IoT (Internet of Things): things rely on the use of the Blockchain technology to manage the authentication and integrity of messaging between themselves, in order to guarantee the use of a safe and reliable IoT network.
The first experiment with Blockchain technology in the insurance sector is under way, thanks to the initiative led by ANIA (National Association of Insurance Companies), with the collaboration of Reply, CeTIF (Research Centre on Technology, Innovation and Financial Services) - Università Cattolica del Sacro Cuore in Milan and with the participation of IVASS (Institute for Insurance Supervision)on the Scientific Committee.
In August 2017, the British government released a position paper on future customs arrangements with the EU following Brexit. Among other things, the paper suggested that new technology would address some of the challenges of maintaining trade “as frictionless as possible”. In this paper, we are looking at what
blockchain can and can’t do to address this challenge.
Brexit’s Irish trade problem looks ever more complex, assuming that the UK continues with its intent to leave the customs union and single market. Though the UK Government has not proposed it, blockchain-based supply chains with RFID might offer some part of an answer.
Protocube Reply, Technology Reply and Reply Consulting take part in Dig.it4Fashion, now in its 2nd edition, entirely focused on the study of innovation in the digital fashion industry.
When it comes to overcoming the current crisis in the Italian financial sector, according to economist Stefano Zamagni, new technologies like Blockchain could play a crucial role.
Curtains fell on Consensus 2017, the most highly-anticipated blockchain showcase, and Reply delegates matured a clearer view of possible future paths and ecosystem evolutions. The event, held by Coindesk in New York from May 22 to 24, featured more than 100 speakers and 2000 attendees from big corporates, start-ups, VCs and institutions.
Computing checks out cutting-edge innovation and chats to Reply's Filippo Rizzante. Computing visited the annual
Reply Xchange event in London this month to catch up on cutting-edge developments in areas such as the IoT and blockchain technology.
As the news stories around blockchain increase at a furious rate, it can be hard to separate the hype from the reality. This is especially true as the majority of the working use cases are still in finance and many of the other existing startups tend to be very specific and too early stage to report anything concrete. Reply provides perspective on the future of blockchain usage.
Blockchain triggers a disruption that resembles the development of the Internet. Blockchain could revolutionise how contracts are concluded, how bank transactions are processed, how rights (copyrights, etc.) are managed or how day books are handled.
The article explores at a high level the technology and application of blockchain, and some of its endless potentials. As we are living in times where the word ‘trust’ plays a vital role, blockchain can be considered as today’s revolution, the beginning of a new era. It is the gap-filling answer: a reliable solution that helps two or more parties to connect and trust each other directly, able to link individuals no matter of their distances and cultural backgrounds.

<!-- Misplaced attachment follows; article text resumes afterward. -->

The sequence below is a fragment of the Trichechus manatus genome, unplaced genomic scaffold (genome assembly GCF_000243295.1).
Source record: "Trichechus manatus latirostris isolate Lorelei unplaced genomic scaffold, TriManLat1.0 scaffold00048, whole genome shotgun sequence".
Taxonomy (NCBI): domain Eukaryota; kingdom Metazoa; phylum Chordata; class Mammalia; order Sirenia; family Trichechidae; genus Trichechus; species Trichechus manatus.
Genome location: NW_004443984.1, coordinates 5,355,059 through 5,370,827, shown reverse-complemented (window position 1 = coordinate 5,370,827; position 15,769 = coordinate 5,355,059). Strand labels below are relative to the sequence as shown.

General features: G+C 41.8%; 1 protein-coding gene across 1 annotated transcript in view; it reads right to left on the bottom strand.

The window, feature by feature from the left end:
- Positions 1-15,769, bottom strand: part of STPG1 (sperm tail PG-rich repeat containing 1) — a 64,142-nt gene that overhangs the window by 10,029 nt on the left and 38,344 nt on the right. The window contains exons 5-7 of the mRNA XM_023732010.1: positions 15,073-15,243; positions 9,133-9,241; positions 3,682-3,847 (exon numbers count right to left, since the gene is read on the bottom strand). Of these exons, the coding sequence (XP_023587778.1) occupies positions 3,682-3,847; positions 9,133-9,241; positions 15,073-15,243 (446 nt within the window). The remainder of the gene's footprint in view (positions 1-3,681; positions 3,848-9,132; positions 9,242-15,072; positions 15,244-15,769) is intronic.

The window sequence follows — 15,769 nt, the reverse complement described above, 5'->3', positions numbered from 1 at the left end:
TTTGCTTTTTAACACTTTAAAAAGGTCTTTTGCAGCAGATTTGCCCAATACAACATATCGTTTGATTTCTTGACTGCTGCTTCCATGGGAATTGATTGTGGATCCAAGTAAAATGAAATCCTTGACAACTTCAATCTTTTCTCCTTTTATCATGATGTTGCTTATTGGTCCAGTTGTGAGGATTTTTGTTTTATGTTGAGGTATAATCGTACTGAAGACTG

Reply takes part in the Digital Finance World Forum in Frankfurt on 1- 2 March 2017, a two days dedicated to the hottest information about Blockchain, bitcoins, Big Data and the Internet of Value.
On Friday 30 September 2016, Reply hosts an event, dedicated to Blockchain Applications in a clear framework of business innovation. The event takes place at Sefton Hotel, Isle of Man.
Cluster Reply and Leadvise Reply in cooperation with Microsoft organize the Blockchain Business Summits 2016 at the Microsoft Offices in Cologne (28 Sep), Munich (6 Oct) and Hamburg (2 Nov), offering the opportunity to get in contact with leading Blockchain strategists, architects and developers and to discuss topics of individual interest.
On Tuesday 24 May 2016,
Reply hosts an Executive Meeting dedicated to
Blockchain Applications for different industries: Banking, Telco and Retail. The event takes place at Firmdale Covent Garden Hotel,
On Thursday 12 May 2016,
Reply hosts an Executive Meeting, dedicated to
Blockchain – Bitcoin in a clear framework of business innovation. The event takes place at Le Royal Hotel & Resort, Luxembourg.
Every so often a technology concept appears, seemingly out of nowhere, that might be said to challenge the existing paradigm. The latest new idea to start filtering into the IoT community’s collective mind involves the application of Blockchain technologies to the IoT/M2M world. Matthew Coward, Manager at Sytel Reply, explains how Reply is defining and leading the relationship between the blockchain and IoT.